As factors such as urbanization, population aging, market access and economic growth drive more and more patients to the healthcare system, pharmaceutical companies have the opportunity to launch branded copies or generics across multiple countries and thus increase the size of their portfolios.

Companies can leverage local resources already deployed across countries and therapy areas (TAs) using synergies to launch an increasing number of brands. As Figure 1 shows, pharmaceutical companies have a large number of brands beyond their global portfolios. Notably, Merck and Eli Lilly have stayed focused on the core global brands, while companies such as Sanofi are building local brands to a greater extent.

Global companies such as Abbott and Pfizer, and locals such as Aché and Eurofarma (Brazil), Silanes and Sanfer (Mexico), Bagó and Roemmers (Argentina), CCM (Malaysia), Kalbe Farma (Indonesia), Unilab (Philippines), and Hengrui (China) have significant portfolios in multiple TAs. The same effect is spreading into the specialty care area (Libbs in Brazil, Celltrion in Korea, Fosun in China), with biosimilars proving relevant in portfolio decisions. Figure 2 illustrates how the leading pharmaceutical companies are offering thousands of products in Latin America, for example. In China, many large domestic pharmaceutical companies are faced with a complex, mature, generic portfolio of hundreds of products that need to be streamlined and optimized.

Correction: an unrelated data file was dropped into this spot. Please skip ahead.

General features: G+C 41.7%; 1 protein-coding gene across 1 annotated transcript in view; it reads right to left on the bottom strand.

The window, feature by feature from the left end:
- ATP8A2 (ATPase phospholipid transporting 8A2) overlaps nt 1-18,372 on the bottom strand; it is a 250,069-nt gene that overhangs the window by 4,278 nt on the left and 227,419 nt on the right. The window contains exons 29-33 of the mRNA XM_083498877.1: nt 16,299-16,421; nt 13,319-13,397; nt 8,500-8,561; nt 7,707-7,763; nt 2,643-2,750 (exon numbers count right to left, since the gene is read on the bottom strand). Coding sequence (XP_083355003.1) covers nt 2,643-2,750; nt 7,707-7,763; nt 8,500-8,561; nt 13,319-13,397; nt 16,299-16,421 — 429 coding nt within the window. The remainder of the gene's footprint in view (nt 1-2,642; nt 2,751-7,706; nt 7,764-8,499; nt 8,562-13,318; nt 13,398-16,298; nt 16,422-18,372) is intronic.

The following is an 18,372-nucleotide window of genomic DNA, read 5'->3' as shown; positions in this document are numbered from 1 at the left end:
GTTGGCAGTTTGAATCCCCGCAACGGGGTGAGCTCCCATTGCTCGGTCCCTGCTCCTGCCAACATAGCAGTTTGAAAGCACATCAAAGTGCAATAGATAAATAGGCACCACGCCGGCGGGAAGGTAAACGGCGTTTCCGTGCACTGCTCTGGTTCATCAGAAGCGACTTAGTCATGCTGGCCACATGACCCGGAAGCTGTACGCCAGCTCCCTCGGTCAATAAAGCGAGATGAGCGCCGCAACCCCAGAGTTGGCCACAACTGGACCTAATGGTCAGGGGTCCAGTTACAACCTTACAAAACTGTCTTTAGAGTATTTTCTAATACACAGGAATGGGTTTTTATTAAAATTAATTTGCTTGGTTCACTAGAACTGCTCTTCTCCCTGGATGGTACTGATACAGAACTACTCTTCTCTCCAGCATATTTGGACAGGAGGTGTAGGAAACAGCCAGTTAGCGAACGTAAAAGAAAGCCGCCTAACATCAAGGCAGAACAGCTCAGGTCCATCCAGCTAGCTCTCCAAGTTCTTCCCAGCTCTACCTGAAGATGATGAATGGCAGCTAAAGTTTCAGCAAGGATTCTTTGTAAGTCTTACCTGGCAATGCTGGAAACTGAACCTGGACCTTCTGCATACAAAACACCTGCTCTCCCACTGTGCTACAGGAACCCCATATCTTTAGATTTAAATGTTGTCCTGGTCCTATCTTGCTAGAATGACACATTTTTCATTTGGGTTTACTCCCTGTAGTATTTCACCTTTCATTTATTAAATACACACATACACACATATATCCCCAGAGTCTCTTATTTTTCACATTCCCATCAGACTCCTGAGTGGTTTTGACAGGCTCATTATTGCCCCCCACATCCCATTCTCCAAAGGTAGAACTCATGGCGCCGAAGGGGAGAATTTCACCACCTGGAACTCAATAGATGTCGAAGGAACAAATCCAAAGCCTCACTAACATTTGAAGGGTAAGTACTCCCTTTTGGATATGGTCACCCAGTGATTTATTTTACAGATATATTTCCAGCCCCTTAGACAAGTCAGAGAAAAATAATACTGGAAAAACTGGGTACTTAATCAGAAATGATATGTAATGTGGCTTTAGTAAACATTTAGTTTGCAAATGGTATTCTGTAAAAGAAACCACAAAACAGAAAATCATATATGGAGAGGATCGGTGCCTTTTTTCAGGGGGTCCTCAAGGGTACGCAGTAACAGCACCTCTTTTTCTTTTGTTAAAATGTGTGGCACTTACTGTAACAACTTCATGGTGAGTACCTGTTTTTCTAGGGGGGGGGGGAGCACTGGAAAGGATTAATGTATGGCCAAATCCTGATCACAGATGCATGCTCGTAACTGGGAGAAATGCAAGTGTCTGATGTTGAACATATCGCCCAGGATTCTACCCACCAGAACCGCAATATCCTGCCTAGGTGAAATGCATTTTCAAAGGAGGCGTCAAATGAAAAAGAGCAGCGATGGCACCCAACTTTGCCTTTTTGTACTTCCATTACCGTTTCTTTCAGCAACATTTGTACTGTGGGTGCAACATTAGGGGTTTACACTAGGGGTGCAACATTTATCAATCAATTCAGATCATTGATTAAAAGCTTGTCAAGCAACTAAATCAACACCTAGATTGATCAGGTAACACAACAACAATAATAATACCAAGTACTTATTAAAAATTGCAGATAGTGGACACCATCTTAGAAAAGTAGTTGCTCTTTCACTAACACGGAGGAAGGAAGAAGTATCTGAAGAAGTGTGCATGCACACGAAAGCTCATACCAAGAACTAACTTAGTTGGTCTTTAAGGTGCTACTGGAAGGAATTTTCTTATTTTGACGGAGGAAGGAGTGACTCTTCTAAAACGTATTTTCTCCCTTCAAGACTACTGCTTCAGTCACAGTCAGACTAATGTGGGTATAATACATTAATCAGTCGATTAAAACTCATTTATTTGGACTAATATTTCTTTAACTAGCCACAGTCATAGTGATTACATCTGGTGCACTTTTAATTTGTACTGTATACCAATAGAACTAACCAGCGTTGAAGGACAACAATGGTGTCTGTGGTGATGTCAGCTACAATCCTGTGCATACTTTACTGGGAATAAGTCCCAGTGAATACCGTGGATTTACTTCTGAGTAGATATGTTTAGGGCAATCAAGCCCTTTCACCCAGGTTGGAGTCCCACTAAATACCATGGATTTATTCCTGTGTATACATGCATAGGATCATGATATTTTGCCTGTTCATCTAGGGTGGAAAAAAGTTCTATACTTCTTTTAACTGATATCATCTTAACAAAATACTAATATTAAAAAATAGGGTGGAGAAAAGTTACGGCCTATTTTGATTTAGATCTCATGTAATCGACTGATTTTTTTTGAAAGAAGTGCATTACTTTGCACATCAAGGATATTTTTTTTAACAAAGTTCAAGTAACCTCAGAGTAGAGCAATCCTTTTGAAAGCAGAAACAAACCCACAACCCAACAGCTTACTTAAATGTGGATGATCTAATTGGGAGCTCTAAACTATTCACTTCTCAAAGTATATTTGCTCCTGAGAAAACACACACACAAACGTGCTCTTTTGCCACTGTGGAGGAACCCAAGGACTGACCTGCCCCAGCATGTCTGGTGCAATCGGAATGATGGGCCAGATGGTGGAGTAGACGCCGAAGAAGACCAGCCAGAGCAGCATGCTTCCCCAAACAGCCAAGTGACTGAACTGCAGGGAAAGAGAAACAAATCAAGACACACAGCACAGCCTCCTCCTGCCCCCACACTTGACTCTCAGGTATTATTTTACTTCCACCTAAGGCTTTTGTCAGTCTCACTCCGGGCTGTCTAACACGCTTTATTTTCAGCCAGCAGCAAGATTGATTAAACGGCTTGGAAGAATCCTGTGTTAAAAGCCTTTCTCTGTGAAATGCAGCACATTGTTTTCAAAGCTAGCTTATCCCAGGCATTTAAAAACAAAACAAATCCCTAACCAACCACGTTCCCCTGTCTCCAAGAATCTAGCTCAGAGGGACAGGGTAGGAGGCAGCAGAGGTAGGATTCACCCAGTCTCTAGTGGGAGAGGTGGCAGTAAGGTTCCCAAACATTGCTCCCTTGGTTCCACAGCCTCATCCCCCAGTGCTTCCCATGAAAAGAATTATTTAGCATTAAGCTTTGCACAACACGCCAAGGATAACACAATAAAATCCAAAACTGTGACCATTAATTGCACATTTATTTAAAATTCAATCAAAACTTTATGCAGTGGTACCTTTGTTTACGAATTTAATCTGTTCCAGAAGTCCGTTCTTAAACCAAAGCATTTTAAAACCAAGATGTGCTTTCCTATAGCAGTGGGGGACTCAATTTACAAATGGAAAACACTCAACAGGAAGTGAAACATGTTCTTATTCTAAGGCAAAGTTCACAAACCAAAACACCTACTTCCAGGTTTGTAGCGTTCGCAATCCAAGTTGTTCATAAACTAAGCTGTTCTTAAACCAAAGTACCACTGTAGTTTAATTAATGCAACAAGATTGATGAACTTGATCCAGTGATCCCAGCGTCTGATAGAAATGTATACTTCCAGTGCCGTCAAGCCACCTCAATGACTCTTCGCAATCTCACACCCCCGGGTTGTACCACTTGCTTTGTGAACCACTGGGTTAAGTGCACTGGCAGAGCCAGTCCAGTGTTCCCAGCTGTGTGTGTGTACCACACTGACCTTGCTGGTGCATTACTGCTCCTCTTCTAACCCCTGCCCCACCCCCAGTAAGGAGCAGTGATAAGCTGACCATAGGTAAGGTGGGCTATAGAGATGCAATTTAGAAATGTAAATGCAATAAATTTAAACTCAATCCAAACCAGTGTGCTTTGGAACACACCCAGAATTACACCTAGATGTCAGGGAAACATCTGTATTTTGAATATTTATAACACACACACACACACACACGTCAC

It is not uncommon to see business development at the global, regional and country levels in emerging markets, in support of the growth resulting from portfolio enlargement.

The challenge of resource allocation

Both multinational and local companies now have large and complex portfolios, which leaves them with the challenge of how to allocate resources. At L.E.K. Consulting, we often hear the following sorts of comments and questions from management:

  • “Now that we have hundreds of products in our portfolio and growing, I am sure we are leaving good opportunities behind, while keeping some laggards in our promoted line.”
  • “Our portfolio is too complex and is distracting our management from focusing on what really drives growth and profits.”